Friday, October 7, 2011


Susanna Kearsley


Sourcebooks, October 2011

Premise: Grieving contemporary woman returns to childhood Cornwall home and begins travelling back in time to an era of smugglers and uprisings.

Cover: Title - very pretty, but held more significance for the contemporary portion of the story than the historical. Would have liked it if a title had been found that was equally significant to both time periods.
Art - Lovely, and much more eye-catching and also fitting than the art on the ARC Apprentice Writer received, which put her in mind of a story of a brave cancer survivor or some such. This one shows a titular rose, colors that recall the sepia tints of old daguerrotypes, and features hair (in a style which could be historical or contemporary) as the central element - so right for the story. Very well done.

What Works: The author has above average writing skill and an engaging style which draws the reader into the story, an effect which is further enhanced by use of first person and sympathy the reader feels for the protagonist from the first page as she talks of how bereft she is following the death of her beloved older sister.

The choice to have the protagonist keep going back and forth between time periods, as opposed to leaping close to the start and spending the bulk of the story in the past/future, with a final leap back to own time at the end, created a great contrast between typical daily life challenges of average people now (setting up a new business, keeping on old one viable, negotiating dating life) and typical life challenges then (having to be watchful of local law enforcement due to no recourse to higher authority, political choices that can mean swift and bloody death no matter which side one comes down on, gender inequality that placed any female without male protectors with enough muscle and in close enough proximity at risk, the sheer labor and difficulty associated with tasks of daily life).

Finally, a great strength of this book is the historical love interest. How Apprentice Writer adored him, his relationship to his brother and best friend, the way he chooses to deal with economic and political reality of the time, but most of all, how he responds to a woman with modern sensibilities. He was swoonworthy, and AW would have been happy to read more about his backstory and what happens next to him. He gives Jamie Fraser (of the mega timetravel hit "Outlander) - who is #2 on the list of best romantic heros of all times, as compiled by fellow Sourcebooks author Sarah Wendell ("Everything I Know About Love I Learned from Romanc Novels" review to come shortly), a run for his money. If anything, Daniel Butler comes out ahead, considering Jamie's unfortunate disciplinary episode (cue groaning of the "Outlander" faithful).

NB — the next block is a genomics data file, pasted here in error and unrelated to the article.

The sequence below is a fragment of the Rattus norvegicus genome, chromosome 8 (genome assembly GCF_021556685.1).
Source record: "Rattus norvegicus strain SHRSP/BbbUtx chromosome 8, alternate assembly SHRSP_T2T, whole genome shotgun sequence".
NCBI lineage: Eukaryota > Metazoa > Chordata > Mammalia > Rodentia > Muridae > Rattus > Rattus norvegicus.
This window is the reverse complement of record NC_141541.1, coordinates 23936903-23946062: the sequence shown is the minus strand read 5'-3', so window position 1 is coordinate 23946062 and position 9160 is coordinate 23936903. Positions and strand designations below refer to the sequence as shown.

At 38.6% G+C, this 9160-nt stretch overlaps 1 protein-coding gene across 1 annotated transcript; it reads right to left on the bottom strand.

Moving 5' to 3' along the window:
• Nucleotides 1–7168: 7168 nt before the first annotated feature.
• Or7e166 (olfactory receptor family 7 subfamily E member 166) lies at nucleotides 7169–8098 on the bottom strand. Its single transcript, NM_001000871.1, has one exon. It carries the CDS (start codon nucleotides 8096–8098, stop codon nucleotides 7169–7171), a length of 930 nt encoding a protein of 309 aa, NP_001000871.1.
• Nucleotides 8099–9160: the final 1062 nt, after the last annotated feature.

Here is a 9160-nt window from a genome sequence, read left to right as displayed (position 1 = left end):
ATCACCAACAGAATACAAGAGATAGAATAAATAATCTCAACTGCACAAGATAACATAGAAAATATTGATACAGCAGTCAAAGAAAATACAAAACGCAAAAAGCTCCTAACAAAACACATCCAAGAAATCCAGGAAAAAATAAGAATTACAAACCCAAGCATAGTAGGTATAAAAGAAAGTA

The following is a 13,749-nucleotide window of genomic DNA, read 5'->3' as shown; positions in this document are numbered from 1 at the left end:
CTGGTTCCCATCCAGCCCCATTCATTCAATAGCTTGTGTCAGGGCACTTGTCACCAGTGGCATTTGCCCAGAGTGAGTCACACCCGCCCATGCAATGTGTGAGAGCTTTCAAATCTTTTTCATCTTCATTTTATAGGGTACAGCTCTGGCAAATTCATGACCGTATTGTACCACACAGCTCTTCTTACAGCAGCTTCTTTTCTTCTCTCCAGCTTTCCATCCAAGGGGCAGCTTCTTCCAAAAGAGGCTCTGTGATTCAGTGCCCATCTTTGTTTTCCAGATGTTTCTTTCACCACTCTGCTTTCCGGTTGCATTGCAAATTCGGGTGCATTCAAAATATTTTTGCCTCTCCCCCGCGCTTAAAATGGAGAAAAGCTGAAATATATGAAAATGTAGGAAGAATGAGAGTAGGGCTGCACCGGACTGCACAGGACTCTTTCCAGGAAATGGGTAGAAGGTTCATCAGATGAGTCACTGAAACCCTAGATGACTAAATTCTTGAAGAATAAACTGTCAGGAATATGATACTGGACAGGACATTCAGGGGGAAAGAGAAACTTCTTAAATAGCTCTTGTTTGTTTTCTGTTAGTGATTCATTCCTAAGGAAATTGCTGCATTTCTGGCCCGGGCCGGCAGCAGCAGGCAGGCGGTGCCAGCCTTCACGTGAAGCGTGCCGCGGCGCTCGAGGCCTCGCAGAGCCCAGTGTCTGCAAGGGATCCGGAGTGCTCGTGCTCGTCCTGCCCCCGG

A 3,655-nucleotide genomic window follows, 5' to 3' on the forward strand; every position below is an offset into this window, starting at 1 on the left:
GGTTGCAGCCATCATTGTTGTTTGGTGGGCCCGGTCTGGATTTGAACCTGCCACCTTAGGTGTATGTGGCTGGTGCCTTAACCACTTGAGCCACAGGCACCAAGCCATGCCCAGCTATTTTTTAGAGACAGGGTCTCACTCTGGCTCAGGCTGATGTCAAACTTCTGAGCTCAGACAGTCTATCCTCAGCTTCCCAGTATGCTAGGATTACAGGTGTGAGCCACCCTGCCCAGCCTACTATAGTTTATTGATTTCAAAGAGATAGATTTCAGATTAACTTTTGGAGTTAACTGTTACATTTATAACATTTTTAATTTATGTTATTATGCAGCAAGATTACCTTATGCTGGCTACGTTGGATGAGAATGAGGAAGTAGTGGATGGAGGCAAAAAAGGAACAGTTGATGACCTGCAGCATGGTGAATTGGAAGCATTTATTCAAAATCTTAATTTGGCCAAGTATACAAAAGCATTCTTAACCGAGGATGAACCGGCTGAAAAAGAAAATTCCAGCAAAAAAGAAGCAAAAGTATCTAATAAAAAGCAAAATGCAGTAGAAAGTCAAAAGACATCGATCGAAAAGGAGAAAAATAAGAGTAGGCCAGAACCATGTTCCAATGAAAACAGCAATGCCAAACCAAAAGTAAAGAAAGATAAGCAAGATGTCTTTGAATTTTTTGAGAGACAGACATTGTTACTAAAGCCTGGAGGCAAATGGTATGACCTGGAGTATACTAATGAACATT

What Doesn't: In AW's view, if you going to write a timetravel, then do the reader the courtesy of not treating the actual timetravel element like a trivial afterthought. In this case, the explanations of where and to whom it happened were tepid and unconvincing (because the conditions for both should have affected many, many more people than it did) while the explanation of why it happened at some times and not others was never given. The fact that the protagonist seemed to show such little curiosity about the mechanics of the thing gave this reader an ever dimmer opninion about her intelligence. It also made her WILD that in contrast to, say, Henry of "The Time Traveller's Wife" who cannot take anything with him from the old place (including clothes) when he shifts, the protagonist here could, but never thought to do so. You can bet your sweet petticoat that AW would have taken care to have a supply of toothpaste/brush, dental floss, aspirin, swiss army knife, and feminine hygiene products with her at times.

Apart from the personal grooming aspect, AW was very surprised at how the protagonist never thought of the possibility of some small gift for the two historical men who literally risk their lives for her, given that having other people of their time seeing her appear or disappear would brand them as associates of a witch. There is a whole subtheme of capacity to create fire (in the form of skill to strike a spark), thus symbolizing access to light, life-giving warmth, capacity to eat, and feeling of security - all of which the hero and his best friend continually bestow on the heroine. The hero even shows special interest in the future invention of matches. But does the heroine think to slip a lousy book of matches for him in her jeans pocket, or some small modern kitchen gadget in recognition of her adopted brother's culinary interest? Not at all. This willingness of the heroine to accept all the tangible and intangible gifts offered to her by these men without any notion of return created an uncomfortable sense of imbalance, all the more peculiar considering the extravagant gift she bestows on some secondary characters in the contemporary time.

Overall: The single word previous reviewers seem to apply most often to this novel is "haunting"; AW would agree with that, as well as the "well-written" description. The story is more about the psychology and emotion of the person going back and forth in time rather than the action-adventure (such as found in "Outlander") or the modern time luxuries/olden time privations angle (such as found in "Confessions of a Jane Austen Addict"). From this perspective, the feelings and actions of the cast of characters was (with exception mentioned above) convincing and satisfying.

No comments: